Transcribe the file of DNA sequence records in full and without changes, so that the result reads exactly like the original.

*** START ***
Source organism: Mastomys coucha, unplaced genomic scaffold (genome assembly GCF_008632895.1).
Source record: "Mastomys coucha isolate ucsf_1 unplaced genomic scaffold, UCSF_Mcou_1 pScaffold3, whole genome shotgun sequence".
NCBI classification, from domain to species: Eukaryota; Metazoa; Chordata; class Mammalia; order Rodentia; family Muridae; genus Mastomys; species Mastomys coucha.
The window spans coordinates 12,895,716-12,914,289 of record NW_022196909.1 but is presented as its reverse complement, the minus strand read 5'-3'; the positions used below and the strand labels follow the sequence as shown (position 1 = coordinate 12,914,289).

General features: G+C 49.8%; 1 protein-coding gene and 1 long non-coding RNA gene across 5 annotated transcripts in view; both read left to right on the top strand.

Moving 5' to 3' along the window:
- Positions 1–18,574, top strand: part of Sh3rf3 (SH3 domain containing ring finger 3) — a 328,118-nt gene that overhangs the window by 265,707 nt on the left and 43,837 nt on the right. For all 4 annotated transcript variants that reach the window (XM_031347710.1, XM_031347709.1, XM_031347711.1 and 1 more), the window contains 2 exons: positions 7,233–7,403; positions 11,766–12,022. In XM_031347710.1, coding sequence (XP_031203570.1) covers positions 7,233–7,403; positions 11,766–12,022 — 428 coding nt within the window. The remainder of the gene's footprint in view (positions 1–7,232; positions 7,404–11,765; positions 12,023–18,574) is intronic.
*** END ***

Source organism: Mastomys coucha, unplaced genomic scaffold (genome assembly GCF_008632895.1).
Source record: "Mastomys coucha isolate ucsf_1 unplaced genomic scaffold, UCSF_Mcou_1 pScaffold3, whole genome shotgun sequence".
NCBI classification, from domain to species: Eukaryota; Metazoa; Chordata; class Mammalia; order Rodentia; family Muridae; genus Mastomys; species Mastomys coucha.
The window spans coordinates 12,895,716-12,914,289 of record NW_022196909.1 but is presented as its reverse complement, the minus strand read 5'-3'; the positions used below and the strand labels follow the sequence as shown (position 1 = coordinate 12,914,289).

General features: G+C 49.8%; 1 protein-coding gene and 1 long non-coding RNA gene across 5 annotated transcripts in view; both read left to right on the top strand.

Moving 5' to 3' along the window:
- Positions 1–18,574, top strand: part of Sh3rf3 (SH3 domain containing ring finger 3) — a 328,118-nt gene that overhangs the window by 265,707 nt on the left and 43,837 nt on the right. For all 4 annotated transcript variants that reach the window (XM_031347710.1, XM_031347709.1, XM_031347711.1 and 1 more), the window contains 2 exons: positions 7,233–7,403; positions 11,766–12,022. In XM_031347710.1, coding sequence (XP_031203570.1) covers positions 7,233–7,403; positions 11,766–12,022 — 428 coding nt within the window. The remainder of the gene's footprint in view (positions 1–7,232; positions 7,404–11,765; positions 12,023–18,574) is intronic.